Now, there is a young lad in the story who is, even at the young age he is, a dude you want to have as your best friend like right now. Plus, with a name like ‘Arnold’, I couldn’t help but picture the popular namesake from the TV show, ‘Hey Arnold’. You’re welcome…

Cat’s relationship with her best friend is one of a kind and made for excellent reading. However, don’t hate me when I say this but geez there were times where I just wanted to shake Cat and tell her to stop being so selfish! I mean, not everything is about her and yet she seemed to make most situations into the ‘Cat Show’. I did like her, don’t get me wrong, I just wished that she would change the record more often!

‘The One Who’s Not the One’ is such a charismatic, energetic, addictive and utterly hilarious read which left my sides needing sewing and my brain thinking ‘whaaaaa?!’ (In a good way, obvs). I absolutely loved this book and, like Keris Stainton’s previous books, this author has knocked it out of the park once again in more ways than one.

Full of witty anecdotes, brilliant friendships, budding romances, and of course the knowledge of bees, ‘The One Who’s Not the One’ is definitely The One for me.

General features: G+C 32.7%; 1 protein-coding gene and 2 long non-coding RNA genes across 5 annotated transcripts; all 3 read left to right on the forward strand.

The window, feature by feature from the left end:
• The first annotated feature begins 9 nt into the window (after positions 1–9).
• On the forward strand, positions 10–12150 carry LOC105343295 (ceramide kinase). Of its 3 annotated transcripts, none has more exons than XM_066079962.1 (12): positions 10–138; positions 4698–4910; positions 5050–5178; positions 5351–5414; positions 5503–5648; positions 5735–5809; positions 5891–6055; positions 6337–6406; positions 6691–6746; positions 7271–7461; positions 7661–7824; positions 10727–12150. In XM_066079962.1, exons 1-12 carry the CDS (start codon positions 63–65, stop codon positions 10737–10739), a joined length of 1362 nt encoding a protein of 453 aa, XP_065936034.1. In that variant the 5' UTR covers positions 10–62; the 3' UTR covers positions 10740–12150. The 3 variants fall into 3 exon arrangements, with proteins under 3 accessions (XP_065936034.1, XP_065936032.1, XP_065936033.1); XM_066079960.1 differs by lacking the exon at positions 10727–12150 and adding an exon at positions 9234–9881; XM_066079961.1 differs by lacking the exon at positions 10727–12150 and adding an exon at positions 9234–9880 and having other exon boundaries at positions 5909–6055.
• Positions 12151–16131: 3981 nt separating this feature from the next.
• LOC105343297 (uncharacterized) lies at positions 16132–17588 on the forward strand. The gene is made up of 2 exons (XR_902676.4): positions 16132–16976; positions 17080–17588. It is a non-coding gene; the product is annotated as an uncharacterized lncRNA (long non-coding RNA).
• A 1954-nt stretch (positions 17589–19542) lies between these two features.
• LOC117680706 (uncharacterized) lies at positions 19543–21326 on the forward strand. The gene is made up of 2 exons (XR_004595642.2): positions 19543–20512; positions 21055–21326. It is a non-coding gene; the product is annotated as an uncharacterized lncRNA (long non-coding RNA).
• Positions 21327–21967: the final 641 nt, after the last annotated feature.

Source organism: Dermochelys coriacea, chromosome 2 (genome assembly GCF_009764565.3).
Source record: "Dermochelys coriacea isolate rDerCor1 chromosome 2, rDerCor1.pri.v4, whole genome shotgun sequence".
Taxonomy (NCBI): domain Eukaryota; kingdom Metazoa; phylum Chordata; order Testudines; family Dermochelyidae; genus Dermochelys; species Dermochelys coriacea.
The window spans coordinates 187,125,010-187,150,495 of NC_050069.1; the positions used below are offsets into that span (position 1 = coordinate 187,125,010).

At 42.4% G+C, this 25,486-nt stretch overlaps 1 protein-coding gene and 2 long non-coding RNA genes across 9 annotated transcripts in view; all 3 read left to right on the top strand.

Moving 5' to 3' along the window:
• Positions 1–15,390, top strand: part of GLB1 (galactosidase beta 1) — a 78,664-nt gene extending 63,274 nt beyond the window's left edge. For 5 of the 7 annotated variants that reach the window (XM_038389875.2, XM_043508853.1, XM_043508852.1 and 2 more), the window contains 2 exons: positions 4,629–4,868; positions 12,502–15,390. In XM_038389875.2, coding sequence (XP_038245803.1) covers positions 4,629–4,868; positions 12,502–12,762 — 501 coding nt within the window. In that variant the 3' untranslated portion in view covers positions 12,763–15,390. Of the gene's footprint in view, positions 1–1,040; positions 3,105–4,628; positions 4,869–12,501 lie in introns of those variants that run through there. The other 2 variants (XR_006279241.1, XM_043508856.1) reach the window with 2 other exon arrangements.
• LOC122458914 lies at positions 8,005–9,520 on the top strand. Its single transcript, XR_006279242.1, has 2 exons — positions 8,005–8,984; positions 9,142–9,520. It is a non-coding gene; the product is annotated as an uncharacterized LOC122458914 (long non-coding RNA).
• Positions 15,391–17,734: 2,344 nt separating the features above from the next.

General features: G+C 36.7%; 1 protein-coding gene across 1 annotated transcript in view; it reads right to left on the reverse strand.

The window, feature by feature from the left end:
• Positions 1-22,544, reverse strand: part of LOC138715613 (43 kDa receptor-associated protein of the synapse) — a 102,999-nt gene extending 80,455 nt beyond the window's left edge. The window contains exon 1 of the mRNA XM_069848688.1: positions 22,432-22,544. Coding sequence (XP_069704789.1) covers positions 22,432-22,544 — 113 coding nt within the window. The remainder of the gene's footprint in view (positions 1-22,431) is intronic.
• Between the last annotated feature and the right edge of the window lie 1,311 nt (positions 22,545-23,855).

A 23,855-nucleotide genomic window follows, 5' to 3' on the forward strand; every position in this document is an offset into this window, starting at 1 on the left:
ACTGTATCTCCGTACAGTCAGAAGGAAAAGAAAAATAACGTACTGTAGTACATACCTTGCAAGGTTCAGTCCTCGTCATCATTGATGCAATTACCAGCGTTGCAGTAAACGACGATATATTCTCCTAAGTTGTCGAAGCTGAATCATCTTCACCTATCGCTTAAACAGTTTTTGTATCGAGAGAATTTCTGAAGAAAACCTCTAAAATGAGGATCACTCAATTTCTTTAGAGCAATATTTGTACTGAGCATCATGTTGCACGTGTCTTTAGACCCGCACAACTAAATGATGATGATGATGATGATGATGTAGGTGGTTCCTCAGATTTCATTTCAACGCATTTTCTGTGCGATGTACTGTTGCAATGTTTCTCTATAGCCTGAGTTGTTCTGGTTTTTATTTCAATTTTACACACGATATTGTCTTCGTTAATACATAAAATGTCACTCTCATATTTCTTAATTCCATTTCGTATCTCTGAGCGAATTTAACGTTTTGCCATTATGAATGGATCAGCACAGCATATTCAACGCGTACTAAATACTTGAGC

Buy now!

About the author.

Keris Stainton was born in Canada, grew up on the Wirral, lived in London for a while and now lives in Lancashire with two boys, two guinea pigs, and an unhealthy (but enjoyable) obsession with One Direction. 

She’s written books for children, teenagers, and adults and can almost always be found on Twitter.


Author Links: 



#BlogTour! #Extract from #BadSeed by Heleyne Hammersley (@hhammersley66) @BloodHoundBook @LifeBookish

Stepping in last minute to take part in the Bloodhound Books blog tour for ‘Bad Seed’ by Heleyne Hammersley. Before I share an extract, here is a little bit more about the and the all important ‘buy’ link:

When the body of a woman is discovered near Doncaster’s red light district, DI Kate Fletcher is called to the scene. 

The victim has an abdominal wound that looks like a Caesarean incision, leading the police to believe she may have been pregnant.

Kate’s team establish the woman’s identity but it soon becomes clear that those close to her have something to hide.

The post-mortem reveals the victim wasn’t pregnant and, when a second body is discovered with similar wounds, the police realise they are hunting for a serial killer with a sinister fixation.

Can Kate solve the case before another woman dies?

And can a ruthless, methodical killer be brought to justice?

Buy now from Amazon UK